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Palestinian activists accuse German police of heavy-handed crackdown on vigil in Berlin

Nearly 170 people arrested during protests against Shireen Abu Akleh’s killing

Alisha Rahaman Sarkar
Monday 16 May 2022 13:39 BST
Shireen Any Akleh's coffin almost dropped as Israeli forces attack funeral procession

Several activists protesting the Israeli occupation of Palestine and mourning Shireen Abu Akleh, the Al Jazeera journalist who was shot dead while covering a raid in the West Bank last week,have reportedly been arrested in German capital Berlin.

Activists alleged that nearly 170 people were arrested on Sunday during a protest against the journalist’s killing.

Although the vigil for Abu Akleh, who eyewitnesses said was killed by Israeli soldiers, was organised by a Jewish group, authorities in Berlin banned it claiming that it fell under the ban on protests ahead of Nakba Day. Israeli authories have denied that she was killed by one of their soldiers.

Every year, 15 May is observed as the Nakba Day to commemorate the displacement of Palestinians when the Israeli state was founded in the aftermath of the Second World War.

“Nakba” is the Arabic word for “catastrophe” or “disaster” and the occasion remembers the 700,000 Palestinians forced to flee as a result of the 1948 Arab-Israeli War and seek refuge in Jordan, Lebanon, Syria, the West Bank and the Gaza Strip, often without citizenship being granted.

Several activists were arrested during a spontaneous demonstration in the Neukolln region, German daily Berliner Zeitung reported.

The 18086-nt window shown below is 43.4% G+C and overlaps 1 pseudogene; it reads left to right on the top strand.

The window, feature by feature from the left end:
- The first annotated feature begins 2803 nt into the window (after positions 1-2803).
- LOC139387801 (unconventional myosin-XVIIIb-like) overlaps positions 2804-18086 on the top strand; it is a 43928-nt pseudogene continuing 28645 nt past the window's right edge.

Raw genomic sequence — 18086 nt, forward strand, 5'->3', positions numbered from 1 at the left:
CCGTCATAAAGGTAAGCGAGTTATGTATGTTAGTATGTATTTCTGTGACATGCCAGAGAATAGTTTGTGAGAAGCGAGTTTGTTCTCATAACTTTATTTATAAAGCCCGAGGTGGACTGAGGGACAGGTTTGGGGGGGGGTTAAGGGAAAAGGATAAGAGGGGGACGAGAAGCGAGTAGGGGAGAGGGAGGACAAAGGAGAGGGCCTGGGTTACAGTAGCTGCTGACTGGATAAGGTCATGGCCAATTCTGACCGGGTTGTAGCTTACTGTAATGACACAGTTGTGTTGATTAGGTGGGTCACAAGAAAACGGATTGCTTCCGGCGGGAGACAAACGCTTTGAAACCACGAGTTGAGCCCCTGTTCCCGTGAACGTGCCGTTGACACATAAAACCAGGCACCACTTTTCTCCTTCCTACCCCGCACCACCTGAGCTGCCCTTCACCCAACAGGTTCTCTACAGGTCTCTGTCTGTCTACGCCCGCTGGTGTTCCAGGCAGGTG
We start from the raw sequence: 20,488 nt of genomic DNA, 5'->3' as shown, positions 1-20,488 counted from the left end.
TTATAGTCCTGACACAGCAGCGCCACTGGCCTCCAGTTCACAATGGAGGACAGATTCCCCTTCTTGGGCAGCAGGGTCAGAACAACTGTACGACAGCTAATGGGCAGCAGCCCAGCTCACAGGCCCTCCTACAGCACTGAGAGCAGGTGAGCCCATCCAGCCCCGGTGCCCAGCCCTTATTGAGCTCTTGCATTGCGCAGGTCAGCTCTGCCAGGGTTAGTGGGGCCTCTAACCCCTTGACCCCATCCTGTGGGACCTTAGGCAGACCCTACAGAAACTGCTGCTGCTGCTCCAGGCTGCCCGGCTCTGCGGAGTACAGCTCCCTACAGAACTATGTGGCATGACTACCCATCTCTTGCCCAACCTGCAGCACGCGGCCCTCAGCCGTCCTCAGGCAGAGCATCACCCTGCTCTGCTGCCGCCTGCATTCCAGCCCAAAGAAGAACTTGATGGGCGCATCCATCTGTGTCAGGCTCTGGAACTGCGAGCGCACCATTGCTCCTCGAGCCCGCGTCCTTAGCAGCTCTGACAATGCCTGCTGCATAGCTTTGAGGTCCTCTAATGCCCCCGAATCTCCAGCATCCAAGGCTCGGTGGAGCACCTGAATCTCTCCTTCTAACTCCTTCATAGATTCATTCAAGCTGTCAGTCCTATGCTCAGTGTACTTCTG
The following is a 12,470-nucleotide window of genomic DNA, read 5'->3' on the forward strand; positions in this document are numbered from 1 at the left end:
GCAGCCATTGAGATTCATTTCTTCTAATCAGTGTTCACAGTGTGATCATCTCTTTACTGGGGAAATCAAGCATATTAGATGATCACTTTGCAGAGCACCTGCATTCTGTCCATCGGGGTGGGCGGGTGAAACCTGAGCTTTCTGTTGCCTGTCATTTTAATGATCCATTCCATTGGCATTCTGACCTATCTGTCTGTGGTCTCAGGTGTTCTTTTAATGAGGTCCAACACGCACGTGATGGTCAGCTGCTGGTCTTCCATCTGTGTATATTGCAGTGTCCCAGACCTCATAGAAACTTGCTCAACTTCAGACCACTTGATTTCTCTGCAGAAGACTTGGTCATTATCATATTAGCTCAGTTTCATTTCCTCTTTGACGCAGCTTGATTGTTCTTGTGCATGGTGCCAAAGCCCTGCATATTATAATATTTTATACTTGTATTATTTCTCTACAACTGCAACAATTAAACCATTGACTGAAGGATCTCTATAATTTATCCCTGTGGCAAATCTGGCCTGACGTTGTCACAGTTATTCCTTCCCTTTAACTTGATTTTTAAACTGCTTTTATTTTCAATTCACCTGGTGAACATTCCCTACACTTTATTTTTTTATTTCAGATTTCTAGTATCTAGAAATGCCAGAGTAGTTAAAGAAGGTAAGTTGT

“Police are literally arresting anyone they seen on the street who even says “free Palestine” or wears a keffiyeh [Palestinian scraf],” journalist Hebh Jamal wrote on Twitter. Prominent activist Ramsy Kilani was also arrested, she added.

“German police in Berlin forbidding any demos connected to Palestine and cracking down on anyone wearing Palestinian colours or the keffiyeh in public places is an alarming step of repression,” he said.

Authorities justified the ban on the pro-Palestine demonstration by saying they presented an “immediate risk” of anti-Semitic chants, glorification of violence and acts of violence.

A court in Berlin upheld a ban on pro-Palestine protests last month due to alleged anti-Semitic incidents that took place on the sidelines of an anti-Israel protest.

Last week, Israeli forces attacked a crowd of mourners carrying the casket of the Abu Akleh. Her body was being brought from the town of Jenin – where, it was claimed, she was killed by Israeli forces – to Jerusalem via Nablus and Ramallah, in a procession ahead of her funeral.

Footage shared by media networks and online showed armoured Israeli officers descend on those moving the casket with batons, before beating and kicking a number of the mourners. There were also reports of stun grenades being used.

Among those fleeing the scene were children and women, while other members of Abu Akleh’s procession attempt to guard her casket, which appears close to falling to the ground at some points.

Abu Akleh was a widely respected correspondent who spent more than 20 years covering the harsh realities of life under Israeli military rule.

The article was amended on 17 May 2022. An earlier version contained a reference to Ms Abu Akleh as having been killed by Israeli forces, but should have made it clear that this was a disputed claim.

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